The recent dismissal of some student demonstrators as ‘feral’ by political leaders is yet another instance when this word has been used to demonise the younger members of society.
It’s particularly galling when the Prime Minister of the UK, David Cameron, says that word and then you consider that he used to be a member of the infamous ‘Bullingdon Club’; a society of privileged, wealthy, reckless young bucks who thought little of undertaking petty pranks of vandalism and destruction for the thrill of escaping the clutches of the police and authorities.
But isn’t that what growing up and being young is all about? Don’t most young people go through phases of rebellion, petty shoplifting and involvement in political demonstrations? Ask the politicians themselves what first drew them to politics.
Yes, there were people at the demonstration there to cause trouble and start a riot. Yes, with some irony but much more annoyance, one in particular was a privileged young rich kid who appears to have nothing better to do. I’m surprised the Bullingdon representatives haven’t sent him an application.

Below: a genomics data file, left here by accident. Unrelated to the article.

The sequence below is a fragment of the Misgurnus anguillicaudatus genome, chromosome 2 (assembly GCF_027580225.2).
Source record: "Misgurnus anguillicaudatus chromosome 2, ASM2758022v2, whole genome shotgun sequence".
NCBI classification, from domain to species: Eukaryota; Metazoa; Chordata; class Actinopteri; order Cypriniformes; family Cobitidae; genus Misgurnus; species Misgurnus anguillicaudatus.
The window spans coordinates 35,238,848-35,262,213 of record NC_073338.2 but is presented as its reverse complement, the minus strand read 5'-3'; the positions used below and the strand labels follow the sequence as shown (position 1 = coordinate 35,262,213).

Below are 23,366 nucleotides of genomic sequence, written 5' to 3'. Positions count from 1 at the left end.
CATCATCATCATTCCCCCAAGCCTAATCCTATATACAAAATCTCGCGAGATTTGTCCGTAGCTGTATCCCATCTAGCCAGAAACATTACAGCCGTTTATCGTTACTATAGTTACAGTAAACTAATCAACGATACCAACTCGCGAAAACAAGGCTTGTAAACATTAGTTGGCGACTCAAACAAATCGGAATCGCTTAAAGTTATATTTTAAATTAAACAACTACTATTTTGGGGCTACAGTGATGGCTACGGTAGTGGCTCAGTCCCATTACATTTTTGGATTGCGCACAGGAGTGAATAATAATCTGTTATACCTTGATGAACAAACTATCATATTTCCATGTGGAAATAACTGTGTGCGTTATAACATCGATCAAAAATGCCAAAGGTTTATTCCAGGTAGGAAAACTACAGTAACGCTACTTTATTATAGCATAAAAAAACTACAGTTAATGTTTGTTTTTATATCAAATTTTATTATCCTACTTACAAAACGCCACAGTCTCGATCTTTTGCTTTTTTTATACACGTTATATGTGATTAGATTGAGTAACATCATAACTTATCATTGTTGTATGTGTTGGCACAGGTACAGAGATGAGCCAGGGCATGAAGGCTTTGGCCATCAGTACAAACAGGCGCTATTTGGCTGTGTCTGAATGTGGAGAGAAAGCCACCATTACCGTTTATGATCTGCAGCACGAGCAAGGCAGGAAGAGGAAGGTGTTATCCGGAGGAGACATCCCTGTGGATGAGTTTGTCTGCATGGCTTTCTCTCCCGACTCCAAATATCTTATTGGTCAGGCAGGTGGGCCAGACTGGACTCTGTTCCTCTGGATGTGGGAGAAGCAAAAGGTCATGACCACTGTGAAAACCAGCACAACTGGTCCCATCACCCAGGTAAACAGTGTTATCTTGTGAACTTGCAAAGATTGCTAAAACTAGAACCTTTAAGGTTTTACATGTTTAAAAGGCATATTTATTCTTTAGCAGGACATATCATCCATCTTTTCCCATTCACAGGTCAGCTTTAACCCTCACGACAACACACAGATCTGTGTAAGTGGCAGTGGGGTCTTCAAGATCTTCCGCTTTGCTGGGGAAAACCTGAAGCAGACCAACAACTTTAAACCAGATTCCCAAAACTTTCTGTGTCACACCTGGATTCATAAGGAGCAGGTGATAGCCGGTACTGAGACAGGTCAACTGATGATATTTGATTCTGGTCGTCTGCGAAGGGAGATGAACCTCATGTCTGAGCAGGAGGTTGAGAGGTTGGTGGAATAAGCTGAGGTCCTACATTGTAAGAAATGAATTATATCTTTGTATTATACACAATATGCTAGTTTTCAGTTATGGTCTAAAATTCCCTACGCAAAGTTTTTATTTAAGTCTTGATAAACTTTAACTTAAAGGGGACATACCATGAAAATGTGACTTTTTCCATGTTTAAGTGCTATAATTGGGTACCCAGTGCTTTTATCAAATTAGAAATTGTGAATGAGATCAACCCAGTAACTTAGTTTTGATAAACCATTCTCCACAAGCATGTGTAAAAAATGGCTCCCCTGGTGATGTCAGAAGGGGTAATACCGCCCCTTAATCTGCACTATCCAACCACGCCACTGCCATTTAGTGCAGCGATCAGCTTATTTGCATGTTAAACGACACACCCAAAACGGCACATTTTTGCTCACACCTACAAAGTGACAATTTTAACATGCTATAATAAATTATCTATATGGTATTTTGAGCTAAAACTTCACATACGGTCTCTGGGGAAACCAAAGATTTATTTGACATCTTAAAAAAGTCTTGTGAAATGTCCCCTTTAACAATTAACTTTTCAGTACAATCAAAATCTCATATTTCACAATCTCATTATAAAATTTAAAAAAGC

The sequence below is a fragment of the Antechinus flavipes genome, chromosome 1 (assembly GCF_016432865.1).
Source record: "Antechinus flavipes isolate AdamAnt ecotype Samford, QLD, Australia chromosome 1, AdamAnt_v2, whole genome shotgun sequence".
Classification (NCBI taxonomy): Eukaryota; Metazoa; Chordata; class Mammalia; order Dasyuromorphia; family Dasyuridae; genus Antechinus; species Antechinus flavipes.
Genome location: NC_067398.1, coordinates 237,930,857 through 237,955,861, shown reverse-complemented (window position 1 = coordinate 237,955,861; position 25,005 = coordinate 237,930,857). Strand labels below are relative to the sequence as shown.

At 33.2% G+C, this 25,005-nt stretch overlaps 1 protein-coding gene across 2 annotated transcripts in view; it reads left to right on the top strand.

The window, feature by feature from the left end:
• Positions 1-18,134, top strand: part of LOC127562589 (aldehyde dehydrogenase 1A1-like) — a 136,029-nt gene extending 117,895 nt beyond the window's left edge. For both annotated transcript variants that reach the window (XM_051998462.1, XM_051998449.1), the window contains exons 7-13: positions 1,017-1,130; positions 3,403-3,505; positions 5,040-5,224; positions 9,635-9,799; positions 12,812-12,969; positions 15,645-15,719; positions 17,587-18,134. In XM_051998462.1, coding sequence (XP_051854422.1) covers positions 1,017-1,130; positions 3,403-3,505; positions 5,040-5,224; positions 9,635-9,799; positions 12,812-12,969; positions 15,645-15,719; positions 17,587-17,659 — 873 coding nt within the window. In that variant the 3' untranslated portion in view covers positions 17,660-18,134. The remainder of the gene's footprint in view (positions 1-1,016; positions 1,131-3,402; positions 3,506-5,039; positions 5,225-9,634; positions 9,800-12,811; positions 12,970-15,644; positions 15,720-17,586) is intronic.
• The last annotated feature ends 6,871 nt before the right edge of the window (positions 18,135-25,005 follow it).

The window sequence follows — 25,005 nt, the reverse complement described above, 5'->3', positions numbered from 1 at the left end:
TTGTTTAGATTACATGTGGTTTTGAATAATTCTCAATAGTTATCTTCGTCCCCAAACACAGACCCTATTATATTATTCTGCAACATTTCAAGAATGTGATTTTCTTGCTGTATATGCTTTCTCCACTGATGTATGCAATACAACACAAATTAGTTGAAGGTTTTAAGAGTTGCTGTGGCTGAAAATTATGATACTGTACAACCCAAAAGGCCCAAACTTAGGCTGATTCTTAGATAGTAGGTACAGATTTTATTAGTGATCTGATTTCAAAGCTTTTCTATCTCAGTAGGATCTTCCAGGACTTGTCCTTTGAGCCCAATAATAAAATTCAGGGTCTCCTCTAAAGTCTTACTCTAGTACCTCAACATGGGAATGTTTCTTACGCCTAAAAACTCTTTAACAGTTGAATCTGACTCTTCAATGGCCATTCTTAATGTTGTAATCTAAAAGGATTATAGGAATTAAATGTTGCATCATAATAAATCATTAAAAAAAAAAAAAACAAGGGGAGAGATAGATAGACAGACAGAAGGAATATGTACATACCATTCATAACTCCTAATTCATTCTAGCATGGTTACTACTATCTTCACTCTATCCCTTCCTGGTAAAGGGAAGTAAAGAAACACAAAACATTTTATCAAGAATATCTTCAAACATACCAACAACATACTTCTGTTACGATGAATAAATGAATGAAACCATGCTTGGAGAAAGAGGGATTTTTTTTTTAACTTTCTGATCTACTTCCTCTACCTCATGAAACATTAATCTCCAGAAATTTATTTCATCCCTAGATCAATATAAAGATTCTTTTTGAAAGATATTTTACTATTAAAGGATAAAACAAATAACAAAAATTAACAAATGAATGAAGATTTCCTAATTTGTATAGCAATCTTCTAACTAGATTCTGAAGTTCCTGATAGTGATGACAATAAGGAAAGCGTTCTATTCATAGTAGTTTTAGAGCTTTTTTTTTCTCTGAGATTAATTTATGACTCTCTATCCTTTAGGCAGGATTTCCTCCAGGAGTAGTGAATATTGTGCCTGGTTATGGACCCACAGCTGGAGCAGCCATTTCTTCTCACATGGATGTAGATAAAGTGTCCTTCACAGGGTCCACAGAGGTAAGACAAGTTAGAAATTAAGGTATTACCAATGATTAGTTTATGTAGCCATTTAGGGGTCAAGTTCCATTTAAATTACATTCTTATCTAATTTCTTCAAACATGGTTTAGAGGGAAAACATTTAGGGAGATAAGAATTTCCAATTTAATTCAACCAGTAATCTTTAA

But not everyone there was out for trouble and we mustn’t be led to believe that by either the politicians, the police or the media, because that is just plain lazy on ALL their parts.
I went to demonstrations in my youth and the same happened then; it was always a minority, and when you’d been to as many demonstrations and football matches as I had by my early twenties, you could spot these wankers anywhere. Which was odd, because, by that time of the late 1980s and early 1990s, many of these events were also attended by the local police who would be taking photographs of us and filming the ‘demonstrators’ or ‘fans’. You’d have thought that if I can spot potential ‘aggro’, they could too. Perhaps the photos were a bit grainy, eh?
Then, police resorted to the ‘thin blue line’ or mounted horses to ‘control’ the crowds. A wall of chubby, uncompromising policemen with identification numbers hidden from view. When the demo was over, they’d probably end up reminiscing, fondly, over a warm drink about how this reminded them of the miners’ strike but without all the overtime.
These days, they’re using a new practice called ‘kettling’; the idea behind this being to contain a crowd within a confined area, against their will, whether they’re a trouble-maker or not, and detain that crowd for hours. It’s a bit like being trapped on an overcrowded train that doesn’t stop or serve drinks to appease the angry mass. The only difference is that if you complain on the train, you don’t get arrested or beaten up.